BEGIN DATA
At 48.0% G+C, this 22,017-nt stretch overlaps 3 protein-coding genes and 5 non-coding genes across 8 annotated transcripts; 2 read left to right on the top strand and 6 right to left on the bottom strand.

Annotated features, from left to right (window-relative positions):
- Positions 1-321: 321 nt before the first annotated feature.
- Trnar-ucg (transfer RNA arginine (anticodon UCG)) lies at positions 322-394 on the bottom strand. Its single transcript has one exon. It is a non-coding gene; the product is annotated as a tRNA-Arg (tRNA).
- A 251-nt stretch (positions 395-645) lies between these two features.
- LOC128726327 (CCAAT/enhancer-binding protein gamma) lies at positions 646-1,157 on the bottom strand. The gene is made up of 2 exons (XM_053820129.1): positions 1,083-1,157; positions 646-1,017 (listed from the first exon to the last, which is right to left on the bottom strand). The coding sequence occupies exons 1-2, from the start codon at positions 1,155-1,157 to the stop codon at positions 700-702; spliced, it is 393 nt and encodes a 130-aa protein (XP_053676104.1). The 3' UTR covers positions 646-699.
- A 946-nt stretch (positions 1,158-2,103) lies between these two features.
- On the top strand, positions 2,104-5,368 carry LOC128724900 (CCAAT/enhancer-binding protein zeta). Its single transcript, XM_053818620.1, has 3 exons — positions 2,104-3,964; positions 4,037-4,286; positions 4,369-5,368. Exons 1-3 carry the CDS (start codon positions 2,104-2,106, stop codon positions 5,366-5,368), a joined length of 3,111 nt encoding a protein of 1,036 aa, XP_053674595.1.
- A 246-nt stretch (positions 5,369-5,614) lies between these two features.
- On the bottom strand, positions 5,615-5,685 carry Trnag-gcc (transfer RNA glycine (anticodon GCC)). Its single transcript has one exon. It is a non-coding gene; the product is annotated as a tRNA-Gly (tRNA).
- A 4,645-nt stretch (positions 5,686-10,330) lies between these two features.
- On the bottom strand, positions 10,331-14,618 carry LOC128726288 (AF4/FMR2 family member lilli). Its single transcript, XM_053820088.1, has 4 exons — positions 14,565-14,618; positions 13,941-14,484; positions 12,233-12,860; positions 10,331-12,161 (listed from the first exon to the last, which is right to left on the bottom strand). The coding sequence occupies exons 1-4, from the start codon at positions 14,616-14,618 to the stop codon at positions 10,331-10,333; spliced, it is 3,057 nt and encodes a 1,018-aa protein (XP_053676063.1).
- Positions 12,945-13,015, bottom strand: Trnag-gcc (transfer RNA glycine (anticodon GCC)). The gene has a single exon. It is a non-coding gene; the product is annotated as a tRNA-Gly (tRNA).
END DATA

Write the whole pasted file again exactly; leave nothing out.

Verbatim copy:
At 48.0% G+C, this 22,017-nt stretch overlaps 3 protein-coding genes and 5 non-coding genes across 8 annotated transcripts; 2 read left to right on the top strand and 6 right to left on the bottom strand.

Annotated features, from left to right (window-relative positions):
- Positions 1-321: 321 nt before the first annotated feature.
- Trnar-ucg (transfer RNA arginine (anticodon UCG)) lies at positions 322-394 on the bottom strand. Its single transcript has one exon. It is a non-coding gene; the product is annotated as a tRNA-Arg (tRNA).
- A 251-nt stretch (positions 395-645) lies between these two features.
- LOC128726327 (CCAAT/enhancer-binding protein gamma) lies at positions 646-1,157 on the bottom strand. The gene is made up of 2 exons (XM_053820129.1): positions 1,083-1,157; positions 646-1,017 (listed from the first exon to the last, which is right to left on the bottom strand). The coding sequence occupies exons 1-2, from the start codon at positions 1,155-1,157 to the stop codon at positions 700-702; spliced, it is 393 nt and encodes a 130-aa protein (XP_053676104.1). The 3' UTR covers positions 646-699.
- A 946-nt stretch (positions 1,158-2,103) lies between these two features.
- On the top strand, positions 2,104-5,368 carry LOC128724900 (CCAAT/enhancer-binding protein zeta). Its single transcript, XM_053818620.1, has 3 exons — positions 2,104-3,964; positions 4,037-4,286; positions 4,369-5,368. Exons 1-3 carry the CDS (start codon positions 2,104-2,106, stop codon positions 5,366-5,368), a joined length of 3,111 nt encoding a protein of 1,036 aa, XP_053674595.1.
- A 246-nt stretch (positions 5,369-5,614) lies between these two features.
- On the bottom strand, positions 5,615-5,685 carry Trnag-gcc (transfer RNA glycine (anticodon GCC)). Its single transcript has one exon. It is a non-coding gene; the product is annotated as a tRNA-Gly (tRNA).
- A 4,645-nt stretch (positions 5,686-10,330) lies between these two features.
- On the bottom strand, positions 10,331-14,618 carry LOC128726288 (AF4/FMR2 family member lilli). Its single transcript, XM_053820088.1, has 4 exons — positions 14,565-14,618; positions 13,941-14,484; positions 12,233-12,860; positions 10,331-12,161 (listed from the first exon to the last, which is right to left on the bottom strand). The coding sequence occupies exons 1-4, from the start codon at positions 14,616-14,618 to the stop codon at positions 10,331-10,333; spliced, it is 3,057 nt and encodes a 1,018-aa protein (XP_053676063.1).
- Positions 12,945-13,015, bottom strand: Trnag-gcc (transfer RNA glycine (anticodon GCC)). The gene has a single exon. It is a non-coding gene; the product is annotated as a tRNA-Gly (tRNA).